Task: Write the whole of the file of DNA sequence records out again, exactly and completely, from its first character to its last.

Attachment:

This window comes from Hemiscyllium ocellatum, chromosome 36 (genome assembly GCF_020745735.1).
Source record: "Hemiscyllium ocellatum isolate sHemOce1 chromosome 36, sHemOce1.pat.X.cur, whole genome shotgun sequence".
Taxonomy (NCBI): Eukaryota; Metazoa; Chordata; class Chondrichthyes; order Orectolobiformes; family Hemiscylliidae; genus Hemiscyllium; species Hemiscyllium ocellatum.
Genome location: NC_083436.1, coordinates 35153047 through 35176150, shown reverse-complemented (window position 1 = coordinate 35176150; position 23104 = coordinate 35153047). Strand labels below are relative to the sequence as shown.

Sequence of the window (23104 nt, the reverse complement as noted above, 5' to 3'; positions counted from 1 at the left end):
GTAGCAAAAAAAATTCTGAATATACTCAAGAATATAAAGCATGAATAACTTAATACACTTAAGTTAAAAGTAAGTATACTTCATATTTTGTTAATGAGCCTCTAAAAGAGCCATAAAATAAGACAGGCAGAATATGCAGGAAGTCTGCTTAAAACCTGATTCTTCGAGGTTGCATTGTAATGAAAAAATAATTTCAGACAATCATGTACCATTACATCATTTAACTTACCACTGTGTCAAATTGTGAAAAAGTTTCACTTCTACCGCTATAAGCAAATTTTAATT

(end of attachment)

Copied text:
This window comes from Hemiscyllium ocellatum, chromosome 36 (genome assembly GCF_020745735.1).
Source record: "Hemiscyllium ocellatum isolate sHemOce1 chromosome 36, sHemOce1.pat.X.cur, whole genome shotgun sequence".
Taxonomy (NCBI): Eukaryota; Metazoa; Chordata; class Chondrichthyes; order Orectolobiformes; family Hemiscylliidae; genus Hemiscyllium; species Hemiscyllium ocellatum.
Genome location: NC_083436.1, coordinates 35153047 through 35176150, shown reverse-complemented (window position 1 = coordinate 35176150; position 23104 = coordinate 35153047). Strand labels below are relative to the sequence as shown.

Sequence of the window (23104 nt, the reverse complement as noted above, 5' to 3'; positions counted from 1 at the left end):
GTAGCAAAAAAAATTCTGAATATACTCAAGAATATAAAGCATGAATAACTTAATACACTTAAGTTAAAAGTAAGTATACTTCATATTTTGTTAATGAGCCTCTAAAAGAGCCATAAAATAAGACAGGCAGAATATGCAGGAAGTCTGCTTAAAACCTGATTCTTCGAGGTTGCATTGTAATGAAAAAATAATTTCAGACAATCATGTACCATTACATCATTTAACTTACCACTGTGTCAAATTGTGAAAAAGTTTCACTTCTACCGCTATAAGCAAATTTTAATT